I’m always searching out economical food buys, for three reasons: 1) I like to eat/maximize my own budget, 2) I have a special sympathy for groups like seniors and the economically disadvantaged in times of skyrocketing food prices, and 3) I’ve been through a few economic ups and down cycles in my life, tho largely of my own devising. In that regard, my history has been, “make a lot of money, meet a woman, lose the money, lose the woman.” Rinse. Repeat. Think I’d learn? Yeah, I did. This time around I outsmarted the situation. Ha.
As a result of the three reasons stated above, I’ve tested a lot of foods from dollar and discount grocery stores, and “most” aren’t all that bad. Some are astonishingly good, even, like the egg rolls, and empanadas. I don’t really mind the heat and eat burgers, either. The ‘fishwich’ is as good as any fast food offering at 1/3 the price or less.
At Dollar Tree, management has wisely created house brands, instead of selling manufacturer close outs. They can control consistency, quality, and inventory that way. Dollar Tree’s distribution company is called Greenbrier International, and it serves the 5000 Dollar Tree stores and thousands of others, as well.
Breckenridge Farms is one such store brand, and their breakfast of scrambled eggs, sausage links, and hash browns (for a dollar!) is manufactured by a division of Idaho’s JR Simplot, one of America’s largest privately owned food processors, and certainly number one in the potato processing business. (Irrelevant sidenote: did you know ten percent of the entire potato crop in the US goes to McDonalds?). (Another irrelevant sidenote: there are massive french fry processing plants along the Columbia River in Oregon, and you don’t wanna know what they dump in the river, fo sho).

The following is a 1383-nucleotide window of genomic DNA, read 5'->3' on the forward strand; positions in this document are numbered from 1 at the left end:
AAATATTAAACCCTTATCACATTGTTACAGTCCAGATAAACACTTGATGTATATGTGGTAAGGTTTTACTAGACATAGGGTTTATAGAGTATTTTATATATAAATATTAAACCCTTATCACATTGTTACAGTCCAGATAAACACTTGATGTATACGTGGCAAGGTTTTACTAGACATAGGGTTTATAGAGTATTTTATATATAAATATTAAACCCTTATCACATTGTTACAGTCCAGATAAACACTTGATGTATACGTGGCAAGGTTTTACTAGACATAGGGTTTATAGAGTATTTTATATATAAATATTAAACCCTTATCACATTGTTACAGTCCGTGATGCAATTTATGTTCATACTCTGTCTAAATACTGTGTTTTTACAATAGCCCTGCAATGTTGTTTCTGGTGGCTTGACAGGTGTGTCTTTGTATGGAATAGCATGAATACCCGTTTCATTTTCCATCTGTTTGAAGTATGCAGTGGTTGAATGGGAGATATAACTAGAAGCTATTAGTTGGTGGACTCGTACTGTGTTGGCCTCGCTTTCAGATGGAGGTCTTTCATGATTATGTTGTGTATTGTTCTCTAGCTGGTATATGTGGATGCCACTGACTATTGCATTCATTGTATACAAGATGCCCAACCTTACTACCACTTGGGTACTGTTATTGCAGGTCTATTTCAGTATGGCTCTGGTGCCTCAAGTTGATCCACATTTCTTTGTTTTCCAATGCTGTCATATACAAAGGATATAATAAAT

My breakfast was made in N. Charleroi, a Pennsylvania burg of 1200 souls, just off I-70, on the Monongahela River, 30 minutes south of Pittsburgh. It’s one of nearly a dozen Simplot plants in the US. (They have some in China and other international locations as well). The Pennsylvania USDA plant (# 9969) is capable of making sandwiches, tray and bowl meals. Not sure of the Google map accuracy on this one, but they show the plant as along the river (below).
My 300 calorie breakfast was heated for 3 minutes in the microwave, and the end product is relatively free of undesirable ingredients, and fairly decent in the RDA department. No corn syrup to be found on the ingredient list, the sausage is pure pork, no ‘mechanically separated poultry’ (whew) as ingredients. The eggs are……eggs.
Would I buy it again, recommend it? Yes. There are other varieties as well, pancakes, waffles and such. Stock the freezer, feed the kiddies.
Breckenridge Farms Breakfast Review